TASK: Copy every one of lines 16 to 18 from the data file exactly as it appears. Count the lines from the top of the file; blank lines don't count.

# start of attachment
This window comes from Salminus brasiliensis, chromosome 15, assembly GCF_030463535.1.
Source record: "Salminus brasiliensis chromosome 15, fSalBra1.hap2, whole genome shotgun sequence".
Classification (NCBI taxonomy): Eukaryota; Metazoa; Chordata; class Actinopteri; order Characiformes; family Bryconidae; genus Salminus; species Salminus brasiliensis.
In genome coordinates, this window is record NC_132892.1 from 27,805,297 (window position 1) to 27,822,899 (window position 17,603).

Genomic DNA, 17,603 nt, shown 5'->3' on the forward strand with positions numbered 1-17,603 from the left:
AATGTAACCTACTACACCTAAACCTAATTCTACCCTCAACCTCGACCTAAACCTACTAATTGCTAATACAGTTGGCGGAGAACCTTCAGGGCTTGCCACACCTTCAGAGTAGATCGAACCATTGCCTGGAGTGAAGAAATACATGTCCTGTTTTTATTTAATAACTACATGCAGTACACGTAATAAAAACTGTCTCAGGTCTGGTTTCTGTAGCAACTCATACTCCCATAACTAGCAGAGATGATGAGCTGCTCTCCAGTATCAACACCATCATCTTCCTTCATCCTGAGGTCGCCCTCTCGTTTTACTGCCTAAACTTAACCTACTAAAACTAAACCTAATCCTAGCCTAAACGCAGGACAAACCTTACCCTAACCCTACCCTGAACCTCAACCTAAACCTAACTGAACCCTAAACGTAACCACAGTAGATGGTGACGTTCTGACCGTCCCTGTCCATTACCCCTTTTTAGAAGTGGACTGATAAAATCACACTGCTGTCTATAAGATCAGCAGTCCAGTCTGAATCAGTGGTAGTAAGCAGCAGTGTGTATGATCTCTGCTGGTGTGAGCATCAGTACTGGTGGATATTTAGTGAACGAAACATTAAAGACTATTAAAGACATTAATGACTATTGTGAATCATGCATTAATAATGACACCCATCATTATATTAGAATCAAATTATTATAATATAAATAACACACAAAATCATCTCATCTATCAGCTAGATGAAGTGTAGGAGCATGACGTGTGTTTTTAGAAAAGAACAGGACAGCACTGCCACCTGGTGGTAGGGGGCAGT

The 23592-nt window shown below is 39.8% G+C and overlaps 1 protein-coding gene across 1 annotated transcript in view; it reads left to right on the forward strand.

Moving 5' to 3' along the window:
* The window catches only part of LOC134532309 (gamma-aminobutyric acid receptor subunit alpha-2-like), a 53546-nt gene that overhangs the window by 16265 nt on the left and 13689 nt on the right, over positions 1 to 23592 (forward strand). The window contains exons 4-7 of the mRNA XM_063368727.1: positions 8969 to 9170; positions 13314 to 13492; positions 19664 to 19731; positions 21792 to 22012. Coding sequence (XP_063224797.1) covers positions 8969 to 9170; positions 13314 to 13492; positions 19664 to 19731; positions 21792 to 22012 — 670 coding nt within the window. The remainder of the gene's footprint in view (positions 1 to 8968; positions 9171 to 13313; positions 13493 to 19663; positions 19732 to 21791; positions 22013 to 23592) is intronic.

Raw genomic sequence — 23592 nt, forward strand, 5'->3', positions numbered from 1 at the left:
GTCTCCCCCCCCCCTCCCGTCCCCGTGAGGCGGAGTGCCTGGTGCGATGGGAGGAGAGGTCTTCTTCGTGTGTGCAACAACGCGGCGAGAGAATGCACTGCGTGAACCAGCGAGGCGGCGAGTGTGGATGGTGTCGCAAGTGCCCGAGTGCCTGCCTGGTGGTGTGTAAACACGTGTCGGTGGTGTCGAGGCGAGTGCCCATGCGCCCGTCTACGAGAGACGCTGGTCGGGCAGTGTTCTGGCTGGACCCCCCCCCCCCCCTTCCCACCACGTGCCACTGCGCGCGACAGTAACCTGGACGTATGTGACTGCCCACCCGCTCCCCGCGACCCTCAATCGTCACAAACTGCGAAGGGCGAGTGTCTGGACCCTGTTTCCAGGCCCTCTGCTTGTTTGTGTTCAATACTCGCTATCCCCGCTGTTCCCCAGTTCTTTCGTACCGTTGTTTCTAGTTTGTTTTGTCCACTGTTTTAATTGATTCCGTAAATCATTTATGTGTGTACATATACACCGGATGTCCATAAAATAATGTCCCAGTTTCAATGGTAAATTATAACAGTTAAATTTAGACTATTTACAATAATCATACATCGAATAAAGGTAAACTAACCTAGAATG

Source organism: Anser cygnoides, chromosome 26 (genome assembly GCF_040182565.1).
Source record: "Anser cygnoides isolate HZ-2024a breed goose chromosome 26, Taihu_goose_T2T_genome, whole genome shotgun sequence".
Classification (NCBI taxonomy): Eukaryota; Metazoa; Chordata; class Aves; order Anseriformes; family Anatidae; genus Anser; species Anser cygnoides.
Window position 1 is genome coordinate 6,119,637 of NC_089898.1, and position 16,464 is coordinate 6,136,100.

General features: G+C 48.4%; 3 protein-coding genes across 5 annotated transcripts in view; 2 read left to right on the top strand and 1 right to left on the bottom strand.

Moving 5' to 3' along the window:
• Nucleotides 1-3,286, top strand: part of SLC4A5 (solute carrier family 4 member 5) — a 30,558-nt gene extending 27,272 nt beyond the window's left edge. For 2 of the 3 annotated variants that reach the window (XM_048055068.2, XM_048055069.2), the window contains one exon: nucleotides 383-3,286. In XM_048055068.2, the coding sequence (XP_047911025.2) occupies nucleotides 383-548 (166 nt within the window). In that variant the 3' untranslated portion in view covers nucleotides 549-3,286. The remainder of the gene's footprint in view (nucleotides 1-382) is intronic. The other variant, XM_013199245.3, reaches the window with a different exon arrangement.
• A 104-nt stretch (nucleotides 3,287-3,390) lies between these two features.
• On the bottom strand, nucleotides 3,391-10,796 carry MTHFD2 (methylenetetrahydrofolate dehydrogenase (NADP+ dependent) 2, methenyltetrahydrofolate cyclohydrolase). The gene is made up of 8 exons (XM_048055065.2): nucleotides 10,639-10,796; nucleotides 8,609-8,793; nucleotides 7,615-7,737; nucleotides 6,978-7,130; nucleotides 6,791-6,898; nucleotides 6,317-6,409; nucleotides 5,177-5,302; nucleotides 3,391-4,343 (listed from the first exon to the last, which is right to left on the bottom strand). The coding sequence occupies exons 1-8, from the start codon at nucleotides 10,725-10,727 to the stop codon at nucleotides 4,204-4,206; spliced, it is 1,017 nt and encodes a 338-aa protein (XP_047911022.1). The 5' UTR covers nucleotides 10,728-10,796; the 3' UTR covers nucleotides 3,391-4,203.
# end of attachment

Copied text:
General features: G+C 48.4%; 3 protein-coding genes across 5 annotated transcripts in view; 2 read left to right on the top strand and 1 right to left on the bottom strand.

Moving 5' to 3' along the window:
• Nucleotides 1-3,286, top strand: part of SLC4A5 (solute carrier family 4 member 5) — a 30,558-nt gene extending 27,272 nt beyond the window's left edge. For 2 of the 3 annotated variants that reach the window (XM_048055068.2, XM_048055069.2), the window contains one exon: nucleotides 383-3,286. In XM_048055068.2, the coding sequence (XP_047911025.2) occupies nucleotides 383-548 (166 nt within the window). In that variant the 3' untranslated portion in view covers nucleotides 549-3,286. The remainder of the gene's footprint in view (nucleotides 1-382) is intronic. The other variant, XM_013199245.3, reaches the window with a different exon arrangement.